Gen. 46:1-7,28-34; 1 Cor. 9:1-15; Mark 6:30-46
God’s ways are not always the ways of humanity. Time and time again we are reminded of this fact in scripture. The Old Testament is a place where this is rich and well developed.
In today’s OT passage, Jacob brings his entire family to Egypt after drought and famine had ravaged Israel. Just the name of “Jacob” is a reminder of how God’s ways are not the ways of humans. If you remember, Jacob was the younger brother of Esau. They tangled at birth, and then later Jacob and his mother helped deceive his father into thinking that he was Esau, stealing the blessing. Esau was set to inherit it all – and the double blessing of progeny and land would pass to Esau. Well, God had other plans, and chose Jacob, despite human tradition about the first born.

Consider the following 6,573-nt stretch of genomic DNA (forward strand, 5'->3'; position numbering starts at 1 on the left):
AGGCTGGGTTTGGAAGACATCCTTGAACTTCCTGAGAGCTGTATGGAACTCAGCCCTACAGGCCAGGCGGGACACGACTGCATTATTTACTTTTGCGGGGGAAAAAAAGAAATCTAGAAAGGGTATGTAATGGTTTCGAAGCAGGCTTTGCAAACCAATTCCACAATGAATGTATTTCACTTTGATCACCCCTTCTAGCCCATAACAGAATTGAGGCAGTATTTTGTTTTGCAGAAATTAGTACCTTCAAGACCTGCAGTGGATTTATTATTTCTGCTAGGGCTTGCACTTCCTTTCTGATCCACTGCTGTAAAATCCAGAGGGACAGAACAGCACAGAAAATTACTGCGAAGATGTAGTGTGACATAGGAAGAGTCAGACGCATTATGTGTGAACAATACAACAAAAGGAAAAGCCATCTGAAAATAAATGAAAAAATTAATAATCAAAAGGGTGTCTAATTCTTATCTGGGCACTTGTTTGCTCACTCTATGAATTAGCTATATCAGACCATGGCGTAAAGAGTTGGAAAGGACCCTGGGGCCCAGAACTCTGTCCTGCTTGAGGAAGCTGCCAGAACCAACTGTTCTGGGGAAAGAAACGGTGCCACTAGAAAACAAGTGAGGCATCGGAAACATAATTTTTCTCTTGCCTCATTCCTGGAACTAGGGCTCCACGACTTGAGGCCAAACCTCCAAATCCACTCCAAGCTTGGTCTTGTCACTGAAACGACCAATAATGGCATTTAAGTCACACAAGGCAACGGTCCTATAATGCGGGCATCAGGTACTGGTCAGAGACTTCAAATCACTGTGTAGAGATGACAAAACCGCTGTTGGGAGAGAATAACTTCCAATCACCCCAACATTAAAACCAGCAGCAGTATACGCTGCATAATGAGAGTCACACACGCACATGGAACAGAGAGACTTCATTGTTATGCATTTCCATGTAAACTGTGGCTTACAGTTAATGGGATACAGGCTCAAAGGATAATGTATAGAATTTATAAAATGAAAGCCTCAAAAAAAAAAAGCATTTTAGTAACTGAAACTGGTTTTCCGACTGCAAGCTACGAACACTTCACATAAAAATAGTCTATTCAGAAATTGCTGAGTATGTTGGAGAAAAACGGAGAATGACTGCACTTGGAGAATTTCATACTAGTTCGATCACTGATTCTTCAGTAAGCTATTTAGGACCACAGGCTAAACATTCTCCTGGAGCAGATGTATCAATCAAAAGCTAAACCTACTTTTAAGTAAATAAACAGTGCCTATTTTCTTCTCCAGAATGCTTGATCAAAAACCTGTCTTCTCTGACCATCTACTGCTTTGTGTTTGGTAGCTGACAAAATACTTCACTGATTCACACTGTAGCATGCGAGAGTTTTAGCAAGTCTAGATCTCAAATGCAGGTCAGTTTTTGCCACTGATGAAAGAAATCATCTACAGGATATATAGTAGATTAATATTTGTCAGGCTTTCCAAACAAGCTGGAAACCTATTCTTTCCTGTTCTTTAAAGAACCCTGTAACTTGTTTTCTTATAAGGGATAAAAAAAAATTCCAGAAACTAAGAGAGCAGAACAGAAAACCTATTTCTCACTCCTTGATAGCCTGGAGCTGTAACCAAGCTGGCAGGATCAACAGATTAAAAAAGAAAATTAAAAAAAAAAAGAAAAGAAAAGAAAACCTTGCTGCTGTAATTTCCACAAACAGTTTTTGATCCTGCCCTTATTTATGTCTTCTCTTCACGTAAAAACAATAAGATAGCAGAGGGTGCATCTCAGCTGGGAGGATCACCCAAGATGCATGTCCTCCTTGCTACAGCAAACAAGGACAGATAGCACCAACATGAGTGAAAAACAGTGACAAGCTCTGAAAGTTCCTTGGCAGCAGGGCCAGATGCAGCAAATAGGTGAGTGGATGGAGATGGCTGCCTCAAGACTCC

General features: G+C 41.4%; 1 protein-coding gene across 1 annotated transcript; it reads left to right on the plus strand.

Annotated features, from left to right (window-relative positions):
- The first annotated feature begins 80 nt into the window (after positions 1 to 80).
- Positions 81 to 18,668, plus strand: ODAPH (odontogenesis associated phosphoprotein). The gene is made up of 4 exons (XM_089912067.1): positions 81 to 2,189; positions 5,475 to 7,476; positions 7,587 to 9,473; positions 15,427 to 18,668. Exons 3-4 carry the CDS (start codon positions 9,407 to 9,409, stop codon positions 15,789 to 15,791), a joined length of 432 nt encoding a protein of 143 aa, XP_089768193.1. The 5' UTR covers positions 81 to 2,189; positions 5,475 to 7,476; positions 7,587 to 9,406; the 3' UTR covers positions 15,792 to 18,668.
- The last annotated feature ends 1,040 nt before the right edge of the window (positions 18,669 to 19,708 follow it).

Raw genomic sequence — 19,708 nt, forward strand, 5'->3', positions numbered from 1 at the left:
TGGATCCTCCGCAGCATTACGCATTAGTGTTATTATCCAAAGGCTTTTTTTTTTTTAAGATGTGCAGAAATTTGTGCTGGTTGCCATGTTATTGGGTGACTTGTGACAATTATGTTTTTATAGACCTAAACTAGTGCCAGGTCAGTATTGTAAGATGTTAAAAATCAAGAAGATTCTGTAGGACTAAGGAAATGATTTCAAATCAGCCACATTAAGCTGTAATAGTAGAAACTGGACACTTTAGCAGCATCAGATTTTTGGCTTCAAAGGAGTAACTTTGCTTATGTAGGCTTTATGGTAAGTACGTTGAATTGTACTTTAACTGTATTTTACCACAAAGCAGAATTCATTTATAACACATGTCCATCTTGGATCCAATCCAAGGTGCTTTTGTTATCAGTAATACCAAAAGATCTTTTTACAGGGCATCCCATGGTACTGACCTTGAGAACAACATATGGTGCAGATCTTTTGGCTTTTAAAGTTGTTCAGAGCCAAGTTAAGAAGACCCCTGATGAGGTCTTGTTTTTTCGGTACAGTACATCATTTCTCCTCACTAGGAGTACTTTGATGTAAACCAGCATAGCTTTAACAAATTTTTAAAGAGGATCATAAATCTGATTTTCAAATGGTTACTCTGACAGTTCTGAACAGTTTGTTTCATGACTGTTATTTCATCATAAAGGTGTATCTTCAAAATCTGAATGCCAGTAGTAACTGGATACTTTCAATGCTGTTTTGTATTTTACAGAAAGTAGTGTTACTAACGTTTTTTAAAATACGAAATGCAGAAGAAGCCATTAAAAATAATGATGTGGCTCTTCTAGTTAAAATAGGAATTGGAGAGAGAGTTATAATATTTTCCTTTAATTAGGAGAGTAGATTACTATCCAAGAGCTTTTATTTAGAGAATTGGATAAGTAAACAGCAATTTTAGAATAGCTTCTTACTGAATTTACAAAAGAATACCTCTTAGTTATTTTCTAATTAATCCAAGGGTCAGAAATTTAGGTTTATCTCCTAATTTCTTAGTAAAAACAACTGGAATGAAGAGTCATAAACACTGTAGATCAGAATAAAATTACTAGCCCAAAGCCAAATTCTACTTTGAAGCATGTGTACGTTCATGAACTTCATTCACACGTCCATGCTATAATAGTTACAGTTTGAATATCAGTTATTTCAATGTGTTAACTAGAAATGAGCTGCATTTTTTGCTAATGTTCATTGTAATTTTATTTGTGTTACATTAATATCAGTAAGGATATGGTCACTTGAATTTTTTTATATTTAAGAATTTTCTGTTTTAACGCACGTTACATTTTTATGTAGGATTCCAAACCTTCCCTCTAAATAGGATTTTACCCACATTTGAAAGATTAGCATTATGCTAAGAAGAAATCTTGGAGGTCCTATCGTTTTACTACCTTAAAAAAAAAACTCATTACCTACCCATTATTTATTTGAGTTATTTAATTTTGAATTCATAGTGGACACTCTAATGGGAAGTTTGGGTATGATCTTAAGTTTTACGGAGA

Now Jacob has 12 sons. Again we see reversal. Joseph is by no means the eldest son. In today’s reading, we see more than just birth order reversed. In fact, the entire generation is turned on its head. God has to reassure Jacob, “I am God, the God of your father; do not be afraid to go down to Egypt, for I will make of you a great nation there.”
There is reason to be nervous! This trip puts his entire linage in jeopardy. And he is now leaving the land that was promised to his grandfather. What is going on?
We see God’s blessing coming from Joseph – who has taken on the persona of a foreigner. Son blesses father. Son becomes foreigner. Foreign land blesses the Chosen land people.
What does this tell us about God? We are shown a God who does not follow the rules, and yet his blessings are made known. Trust and faith seem paramount. Land and progeny are secondary, and are automatically taken care of if one trusts in God’s upside-down world.
This all makes for good reading. Genesis is chuck full of colorful and transformative stories of God’s goodness – stories in which we become the heirs of that goodness.